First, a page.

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N.B. seniors staying put in their homes, affecting housing market for new buyers

Seniors are staying longer in their homes, creating a 'logjam' in the housing market, says a Saint John realtor.  (Graham Thompson/CBC - image credit)
Seniors are staying longer in their homes, creating a 'logjam' in the housing market, says a Saint John realtor. (Graham Thompson/CBC - image credit)

Jake Palmer, a realtor in Saint John who has been in the trade for about 15 years, says seniors are increasingly staying longer in their own homes, a recent development has him concerned. But it's not necessarily because they want to.

"There's unfortunately a real trend toward boomer-bashing, where we kind of blame — in my case it's my parents' generation — for holding onto these large homes," Palmer said.

"But in a lot of cases, the options that they have are more limited than just four or five years ago."

Palmer's observation tracks with a study put out by the Canadian Mortgage and Housing Corporation over the winter.

Jake Palmer said it's important not to blame seniors as greedy for sitting on houses longer, because they have few options to downsize in a tight market.
Jake Palmer said it's important not to blame seniors as greedy for sitting on houses longer, because they have few options to downsize in a tight market.

Realtor Jake Palmer said it's important not to blame seniors for staying in their houses longer because they have few options to downsize in a tight market. (Submitted by Jake Palmer)

Francis Cortellino, a senior economist with CMHC and author of the study, said in an interview with Information Morning Moncton that seniors are waiting later and later to sell their homes.

Only about 20 per cent of people aged 75 to 79 are selling up, with most waiting until they're 85, 90, or even 95 to let go of their property, he said.

"So it takes a long time before all those homes come into the market."

Palmer said the reasons can be attributed to better health trends and more wealth, but it's mostly due to the limited housing market.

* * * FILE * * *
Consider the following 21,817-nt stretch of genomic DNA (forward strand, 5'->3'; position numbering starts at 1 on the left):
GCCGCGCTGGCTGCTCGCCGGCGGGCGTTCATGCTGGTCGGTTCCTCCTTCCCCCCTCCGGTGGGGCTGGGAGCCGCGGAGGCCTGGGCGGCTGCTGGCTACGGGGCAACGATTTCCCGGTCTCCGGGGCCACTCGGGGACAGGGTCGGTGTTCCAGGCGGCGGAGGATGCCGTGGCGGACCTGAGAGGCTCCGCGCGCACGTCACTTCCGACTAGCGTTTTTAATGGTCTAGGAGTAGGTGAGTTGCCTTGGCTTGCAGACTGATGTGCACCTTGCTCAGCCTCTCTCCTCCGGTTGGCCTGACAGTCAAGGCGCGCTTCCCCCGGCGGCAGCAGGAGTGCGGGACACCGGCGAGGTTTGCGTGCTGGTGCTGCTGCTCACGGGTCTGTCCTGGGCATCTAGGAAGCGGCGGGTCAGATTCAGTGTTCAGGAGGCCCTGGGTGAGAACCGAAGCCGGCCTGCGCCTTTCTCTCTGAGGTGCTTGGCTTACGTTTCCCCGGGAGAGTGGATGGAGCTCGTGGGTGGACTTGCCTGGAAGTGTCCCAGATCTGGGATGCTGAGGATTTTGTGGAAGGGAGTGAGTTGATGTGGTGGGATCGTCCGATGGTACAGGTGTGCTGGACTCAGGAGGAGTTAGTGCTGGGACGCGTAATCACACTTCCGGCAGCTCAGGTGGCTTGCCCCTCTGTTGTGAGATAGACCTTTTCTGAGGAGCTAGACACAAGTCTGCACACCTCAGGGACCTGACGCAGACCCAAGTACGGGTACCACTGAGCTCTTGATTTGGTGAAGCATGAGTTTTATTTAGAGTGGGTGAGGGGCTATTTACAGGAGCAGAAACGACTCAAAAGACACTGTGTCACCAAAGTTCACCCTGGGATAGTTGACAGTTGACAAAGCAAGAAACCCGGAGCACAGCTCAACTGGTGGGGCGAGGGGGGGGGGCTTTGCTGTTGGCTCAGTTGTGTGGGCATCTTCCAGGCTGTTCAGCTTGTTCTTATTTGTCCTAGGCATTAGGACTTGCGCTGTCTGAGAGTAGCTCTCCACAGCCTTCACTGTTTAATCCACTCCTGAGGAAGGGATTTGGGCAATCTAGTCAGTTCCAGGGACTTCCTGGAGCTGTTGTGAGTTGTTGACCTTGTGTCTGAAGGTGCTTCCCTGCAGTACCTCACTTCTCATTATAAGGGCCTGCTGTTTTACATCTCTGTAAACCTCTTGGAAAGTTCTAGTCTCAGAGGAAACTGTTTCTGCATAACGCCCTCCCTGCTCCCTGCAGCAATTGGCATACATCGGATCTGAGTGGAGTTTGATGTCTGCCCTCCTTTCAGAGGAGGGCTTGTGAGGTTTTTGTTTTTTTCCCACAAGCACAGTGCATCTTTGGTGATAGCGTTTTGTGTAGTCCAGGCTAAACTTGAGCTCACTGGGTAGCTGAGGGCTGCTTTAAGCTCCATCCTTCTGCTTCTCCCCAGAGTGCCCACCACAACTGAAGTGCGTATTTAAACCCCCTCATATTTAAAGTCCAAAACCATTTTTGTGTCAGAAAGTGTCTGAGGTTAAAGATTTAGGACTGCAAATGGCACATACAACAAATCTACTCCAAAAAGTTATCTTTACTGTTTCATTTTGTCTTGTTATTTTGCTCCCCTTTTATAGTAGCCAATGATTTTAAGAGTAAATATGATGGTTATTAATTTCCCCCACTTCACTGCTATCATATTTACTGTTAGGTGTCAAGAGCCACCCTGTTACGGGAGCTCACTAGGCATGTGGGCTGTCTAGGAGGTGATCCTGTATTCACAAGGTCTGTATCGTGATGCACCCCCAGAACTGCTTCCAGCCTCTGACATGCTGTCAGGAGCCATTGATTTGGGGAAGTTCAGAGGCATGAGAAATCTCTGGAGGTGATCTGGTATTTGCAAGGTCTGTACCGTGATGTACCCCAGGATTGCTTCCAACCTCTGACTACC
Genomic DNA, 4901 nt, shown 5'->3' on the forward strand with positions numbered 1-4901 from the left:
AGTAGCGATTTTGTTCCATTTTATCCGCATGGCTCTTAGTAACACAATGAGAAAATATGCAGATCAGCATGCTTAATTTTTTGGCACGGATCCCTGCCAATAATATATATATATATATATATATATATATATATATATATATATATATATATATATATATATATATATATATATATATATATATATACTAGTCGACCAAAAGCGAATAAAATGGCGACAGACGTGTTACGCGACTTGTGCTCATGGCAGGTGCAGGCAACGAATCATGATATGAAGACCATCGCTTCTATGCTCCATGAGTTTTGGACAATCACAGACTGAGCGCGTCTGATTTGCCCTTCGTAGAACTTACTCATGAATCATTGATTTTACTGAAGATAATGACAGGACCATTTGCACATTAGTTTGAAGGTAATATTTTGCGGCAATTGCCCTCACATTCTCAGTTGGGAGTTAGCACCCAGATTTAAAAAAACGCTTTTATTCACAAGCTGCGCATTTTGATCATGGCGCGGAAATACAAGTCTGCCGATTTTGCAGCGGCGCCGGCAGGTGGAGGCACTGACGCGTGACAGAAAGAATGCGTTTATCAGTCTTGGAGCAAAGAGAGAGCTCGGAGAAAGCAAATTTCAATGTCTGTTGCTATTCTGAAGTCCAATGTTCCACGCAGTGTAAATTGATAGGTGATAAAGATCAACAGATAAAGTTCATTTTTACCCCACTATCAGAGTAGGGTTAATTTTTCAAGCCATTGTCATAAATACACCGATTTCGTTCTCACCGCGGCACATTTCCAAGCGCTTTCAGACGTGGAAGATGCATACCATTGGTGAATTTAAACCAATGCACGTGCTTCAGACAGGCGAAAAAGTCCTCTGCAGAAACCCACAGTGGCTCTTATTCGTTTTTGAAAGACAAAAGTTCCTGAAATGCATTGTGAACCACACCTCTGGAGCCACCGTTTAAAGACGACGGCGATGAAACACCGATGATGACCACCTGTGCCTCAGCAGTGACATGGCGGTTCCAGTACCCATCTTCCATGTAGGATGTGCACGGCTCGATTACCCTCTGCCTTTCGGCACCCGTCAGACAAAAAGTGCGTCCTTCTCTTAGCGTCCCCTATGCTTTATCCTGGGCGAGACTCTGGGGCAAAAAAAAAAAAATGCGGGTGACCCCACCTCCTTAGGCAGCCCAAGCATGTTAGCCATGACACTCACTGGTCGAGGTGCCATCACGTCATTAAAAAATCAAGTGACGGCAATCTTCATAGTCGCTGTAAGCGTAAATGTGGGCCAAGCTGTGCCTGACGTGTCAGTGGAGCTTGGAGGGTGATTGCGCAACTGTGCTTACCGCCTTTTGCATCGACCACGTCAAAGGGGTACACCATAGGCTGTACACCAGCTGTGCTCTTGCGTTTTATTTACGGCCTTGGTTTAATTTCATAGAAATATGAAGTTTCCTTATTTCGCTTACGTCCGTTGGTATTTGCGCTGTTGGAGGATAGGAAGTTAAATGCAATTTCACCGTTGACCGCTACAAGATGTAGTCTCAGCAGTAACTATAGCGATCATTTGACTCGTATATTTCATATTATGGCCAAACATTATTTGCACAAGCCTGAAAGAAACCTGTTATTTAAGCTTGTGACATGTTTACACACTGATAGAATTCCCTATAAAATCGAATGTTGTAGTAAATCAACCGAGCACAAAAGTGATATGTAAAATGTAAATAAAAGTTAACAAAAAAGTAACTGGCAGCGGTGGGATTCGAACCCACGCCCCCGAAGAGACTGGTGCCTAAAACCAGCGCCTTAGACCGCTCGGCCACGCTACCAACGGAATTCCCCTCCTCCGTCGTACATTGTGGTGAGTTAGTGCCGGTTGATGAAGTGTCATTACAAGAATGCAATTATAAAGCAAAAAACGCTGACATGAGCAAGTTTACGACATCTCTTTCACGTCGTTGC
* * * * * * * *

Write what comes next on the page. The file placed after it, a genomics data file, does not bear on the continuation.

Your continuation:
"So if you want to sell your home, you want to buy a condo or go back to the rental market. You look at the options — there's not a lot, they're quite expensive … so maybe you're going to stay in your homes for much longer."

And when seniors stay in their homes, that makes it challenging for new buyers to enter the market.

"That's going to create an upward trend on prices in the market because there's not going to be many listings," he said.

Seniors eager to move, but can't

Palmer said while the situation is nationwide, it is especially troubling in Saint John because of a lack of condos and smaller bungalows for seniors to move into.

Even new builds are a struggle.

"I've had some instances where people have bought empty lots of land to build their retirement home on and because the cost of construction's gone up so much in the last few years," Palmer said, "they've nixed those plans."

Data from CMHC's study on seniors shows seniors are selling at older ages.
Data from CMHC's study on seniors shows seniors are selling at older ages.

Data from CMHC's study on seniors shows they are selling up later in life. (Housing Market Insight: What do we know about elderly people’s behaviour on the Canadian real estate market?)

In most situations he encounters, Palmer said seniors are eager to move out of larger homes because maintenance is getting to be too much and heating costs are expensive. But with few options to move into, seniors are stuck.

"Right now it's probably one of the biggest logjams that we have in our local market."

But not only are smaller homes and condos hard to find, so are beds in nursing and care homes.

"They're ready to go, and in fact there's a fair bit of motivation and anxiety to get placed somewhere. But in the meantime, they're sitting in homes that I could sell in a week," Palmer said.

Long-term care bed shortage also contributes to problem

Cecile Cassista, executive director of the Coalition for Seniors and Nursing Home Residents' Rights, can't agree more with the need for more nursing home beds.

"It's a very frustrating process I can tell you, there is a waiting list," Cassista said.

Cecile Cassista, executive director, Coalition for Seniors and Nursing Home Residents’ Rights
Cecile Cassista, executive director, Coalition for Seniors and Nursing Home Residents’ Rights

Cecile Cassista, executive director, Coalition for Seniors and Nursing Home Residents’ Rights, says waitlists at long-term care homes are also keeping seniors in their own homes. (Submitted by Cecile Cassista)

As of February, there were 949 New Brunswick seniors waiting for a spot in long-term care, 422 of whom are waiting in hospitals, according to data from Cassista's organization.

She said she wants to see more action from the province so seniors aren't "languishing in hospital beds" or waiting at home when they should be in a long-term care home.

"People would love a place in a nursing home or care home, and it's just not available," Cassista said.